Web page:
Sign in to comment


Teresa, Thank you for sharing! I do not enjoy the type of football that the NFL shows today. We watch more college ball and it seems that there is more skill and thought to how the game is played. At the same time, I would rather there would not be football! I would much rather see soccer :) Brain injuries are so scary and I don't understand why someone would risk their brain just for money, even a lot of it! Too many folks see the dollar signs and recognition, trading those things for their health and future - causing their families and fans so much heartache. . . not even worth the $ \"they made\". Awesome Hubby and I both believe that if fans would stop going to games there would be a shift in the money players and teams would make and possibly effect changes faster! Truth is, sadly, there are lots of men that would still risk their brains for the almighty Dollar :(\r\n\r\nI hope you take a few moments again to blog and share, I enjoyed your writing and perspective! I totally understand the time issue, LOL don't we all!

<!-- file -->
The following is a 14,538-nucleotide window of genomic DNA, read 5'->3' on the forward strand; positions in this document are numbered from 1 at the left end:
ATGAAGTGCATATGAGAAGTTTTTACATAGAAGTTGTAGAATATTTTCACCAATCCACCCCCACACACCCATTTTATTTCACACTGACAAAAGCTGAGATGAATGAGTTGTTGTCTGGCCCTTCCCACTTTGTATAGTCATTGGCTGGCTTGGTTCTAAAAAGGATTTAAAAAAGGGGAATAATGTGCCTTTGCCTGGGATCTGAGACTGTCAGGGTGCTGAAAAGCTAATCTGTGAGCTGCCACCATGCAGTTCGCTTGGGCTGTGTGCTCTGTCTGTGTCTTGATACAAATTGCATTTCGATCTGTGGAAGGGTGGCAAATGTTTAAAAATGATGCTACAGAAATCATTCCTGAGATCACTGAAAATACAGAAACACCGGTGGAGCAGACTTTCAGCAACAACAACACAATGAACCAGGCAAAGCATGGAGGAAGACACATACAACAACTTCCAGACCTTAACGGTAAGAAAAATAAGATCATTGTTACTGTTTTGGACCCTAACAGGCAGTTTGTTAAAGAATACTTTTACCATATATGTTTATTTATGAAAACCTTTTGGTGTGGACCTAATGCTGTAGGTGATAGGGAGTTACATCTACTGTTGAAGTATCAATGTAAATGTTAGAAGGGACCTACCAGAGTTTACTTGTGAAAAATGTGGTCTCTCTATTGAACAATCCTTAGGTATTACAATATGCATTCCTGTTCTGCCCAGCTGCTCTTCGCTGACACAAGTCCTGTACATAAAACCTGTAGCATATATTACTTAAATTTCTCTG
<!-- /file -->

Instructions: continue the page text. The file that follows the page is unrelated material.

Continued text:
Hi Teresa--I so appreciate your perspective and love that you've blogged about it. It's so important to share your experience.\r\n\r\nI had a conversation a few weeks ago with my brother-in-law and nephews about the future of the game. Parents are making different decisions about their children's involvement in youth football. In our area, many kids don't begin to play until the age of 14. And, when they do, the rules around concussions are taken very seriously. The hope, of course, is that this is enough to prevent a long-term impact.\r\n\r\nFrom my perspective, I'd rather watch a game that looks like touch football than sounds like today's game. I used to be a huge football fan but watching those hits is just too awful. And, one of our beloved football players from the Chicago Bears, Dave Duerson, committed suicide because of his brain injury. Horrible to imagine the future of these players.